Our Providence Network staff actively help residents find a job and maintain it, or find a new one that enables them to focus on their recovery journey.

6. Low wages

75% of all low-income families are considered severely cost-burdened, spending more than half their income on rent, which requires them to make difficult decisions about whether to pay for food, childcare, transportation, or other essential services. Low wages make individuals and families more susceptible to homelessness, especially when faced with life-altering or emergency events.

One of our missional goals for our residents is economic self-sufficiency. We work with program participants to retain a job, save, and grow in their financial acumen to create a more stable financial future.

Did not find a cause of homelessness you were expecting? The MDHI State of Homelessness Report offers a number of other causes of homelessness in Adams, Arapahoe, Boulder, Broomfield, Denver, Douglas and Jefferson Counties.

So what is our solution to the challenge of homelessness in the Denver community?

Our Response: Transformational Housing

While the causes of homelessness are numerous and expensive, Providence Network believes we have an affordable and effective solution: transformational housing for women, men, and youth.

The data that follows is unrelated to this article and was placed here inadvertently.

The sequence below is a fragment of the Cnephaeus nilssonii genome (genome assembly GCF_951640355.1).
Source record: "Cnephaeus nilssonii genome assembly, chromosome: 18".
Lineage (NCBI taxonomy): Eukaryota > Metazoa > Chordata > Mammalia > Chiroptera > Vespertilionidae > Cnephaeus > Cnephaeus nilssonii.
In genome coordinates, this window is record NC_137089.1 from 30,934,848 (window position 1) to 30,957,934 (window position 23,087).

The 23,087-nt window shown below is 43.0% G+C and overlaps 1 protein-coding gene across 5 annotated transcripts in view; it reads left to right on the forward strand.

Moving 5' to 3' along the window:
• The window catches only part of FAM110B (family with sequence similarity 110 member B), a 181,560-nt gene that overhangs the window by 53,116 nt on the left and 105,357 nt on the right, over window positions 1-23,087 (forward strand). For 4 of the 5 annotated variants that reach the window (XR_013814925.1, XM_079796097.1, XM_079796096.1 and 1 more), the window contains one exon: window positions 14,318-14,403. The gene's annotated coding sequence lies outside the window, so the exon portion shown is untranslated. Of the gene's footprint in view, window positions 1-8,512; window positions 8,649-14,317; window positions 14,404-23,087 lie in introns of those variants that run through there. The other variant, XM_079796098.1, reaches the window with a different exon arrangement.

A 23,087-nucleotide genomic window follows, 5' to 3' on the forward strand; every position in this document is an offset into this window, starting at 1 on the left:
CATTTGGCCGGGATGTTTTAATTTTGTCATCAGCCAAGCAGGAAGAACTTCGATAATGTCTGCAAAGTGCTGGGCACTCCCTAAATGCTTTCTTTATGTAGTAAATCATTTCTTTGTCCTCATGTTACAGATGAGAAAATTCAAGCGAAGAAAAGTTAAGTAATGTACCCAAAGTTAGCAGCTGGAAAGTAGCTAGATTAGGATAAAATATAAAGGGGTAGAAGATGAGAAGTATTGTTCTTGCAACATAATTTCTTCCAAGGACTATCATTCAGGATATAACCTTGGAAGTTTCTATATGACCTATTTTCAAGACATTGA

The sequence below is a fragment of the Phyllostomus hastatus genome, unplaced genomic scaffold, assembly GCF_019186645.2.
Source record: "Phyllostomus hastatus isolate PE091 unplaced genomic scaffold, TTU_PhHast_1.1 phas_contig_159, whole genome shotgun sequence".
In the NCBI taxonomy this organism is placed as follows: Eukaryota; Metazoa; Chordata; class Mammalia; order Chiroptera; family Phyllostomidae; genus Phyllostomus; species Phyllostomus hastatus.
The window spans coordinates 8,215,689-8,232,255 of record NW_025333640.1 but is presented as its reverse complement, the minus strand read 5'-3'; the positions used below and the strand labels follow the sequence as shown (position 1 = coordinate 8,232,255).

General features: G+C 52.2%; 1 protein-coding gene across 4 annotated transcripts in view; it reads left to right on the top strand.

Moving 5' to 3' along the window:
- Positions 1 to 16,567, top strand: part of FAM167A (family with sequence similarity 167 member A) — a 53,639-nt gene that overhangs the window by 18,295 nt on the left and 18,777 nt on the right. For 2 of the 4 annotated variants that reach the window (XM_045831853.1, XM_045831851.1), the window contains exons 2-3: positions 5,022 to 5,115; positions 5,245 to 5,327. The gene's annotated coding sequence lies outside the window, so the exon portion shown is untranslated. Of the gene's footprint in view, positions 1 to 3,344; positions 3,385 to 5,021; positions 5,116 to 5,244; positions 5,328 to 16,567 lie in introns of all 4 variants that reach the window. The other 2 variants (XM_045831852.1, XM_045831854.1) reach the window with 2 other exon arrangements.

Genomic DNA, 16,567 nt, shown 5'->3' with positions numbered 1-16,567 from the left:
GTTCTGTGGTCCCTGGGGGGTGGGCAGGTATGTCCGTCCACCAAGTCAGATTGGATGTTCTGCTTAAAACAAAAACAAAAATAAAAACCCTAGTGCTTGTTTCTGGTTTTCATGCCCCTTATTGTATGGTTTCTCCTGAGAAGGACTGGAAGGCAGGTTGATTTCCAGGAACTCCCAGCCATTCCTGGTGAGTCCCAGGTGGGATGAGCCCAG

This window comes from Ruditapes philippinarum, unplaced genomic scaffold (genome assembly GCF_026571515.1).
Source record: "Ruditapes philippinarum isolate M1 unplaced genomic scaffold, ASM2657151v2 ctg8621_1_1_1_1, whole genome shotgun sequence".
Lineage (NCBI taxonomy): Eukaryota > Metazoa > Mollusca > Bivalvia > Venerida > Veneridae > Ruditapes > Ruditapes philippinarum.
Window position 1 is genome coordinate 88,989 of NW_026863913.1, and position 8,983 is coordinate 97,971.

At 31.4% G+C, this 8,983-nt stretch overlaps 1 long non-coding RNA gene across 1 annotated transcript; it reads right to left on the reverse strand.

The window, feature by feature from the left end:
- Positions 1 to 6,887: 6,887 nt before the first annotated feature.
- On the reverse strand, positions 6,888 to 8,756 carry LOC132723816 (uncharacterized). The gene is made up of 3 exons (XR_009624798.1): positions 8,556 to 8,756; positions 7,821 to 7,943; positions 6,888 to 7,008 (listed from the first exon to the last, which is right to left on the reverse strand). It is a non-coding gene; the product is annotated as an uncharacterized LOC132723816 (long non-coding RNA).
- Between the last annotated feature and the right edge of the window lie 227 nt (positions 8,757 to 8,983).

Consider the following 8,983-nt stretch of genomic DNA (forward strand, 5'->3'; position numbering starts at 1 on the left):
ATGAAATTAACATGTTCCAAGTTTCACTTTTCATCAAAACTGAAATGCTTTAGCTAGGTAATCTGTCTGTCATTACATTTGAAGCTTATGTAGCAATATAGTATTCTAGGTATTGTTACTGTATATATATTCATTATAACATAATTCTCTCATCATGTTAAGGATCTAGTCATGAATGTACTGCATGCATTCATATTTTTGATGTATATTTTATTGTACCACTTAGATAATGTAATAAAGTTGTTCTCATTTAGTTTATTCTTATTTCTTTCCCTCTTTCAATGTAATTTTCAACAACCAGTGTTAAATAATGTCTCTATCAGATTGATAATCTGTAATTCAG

What makes our model transformational? Our holistic programs and services are grounded in the belief that Christ-centered community makes transformation possible. We are a spiritually-minded faith-based Christian community that provides a combination of individual counseling, group therapy, vocational assistance, life skills development, peer support, spiritual nurturing, and a loving community with 24/7 live-in staff. We welcome all people from all walks of faith, or no faith at all.

As we walk through two-years of transitional housing programming together, we get to see our neighbors heal from addictions, domestic violence, and homelessness by achieving economic self-sufficiency, forming healthy relationships, and developing restorative beliefs about their purpose and worth.

The cost to make this transformation a reality is approximately $10,500 per resident. Would you partner with us to create lasting change? Please sign up for our newsletter, make a donation, or join The Table. Thank you!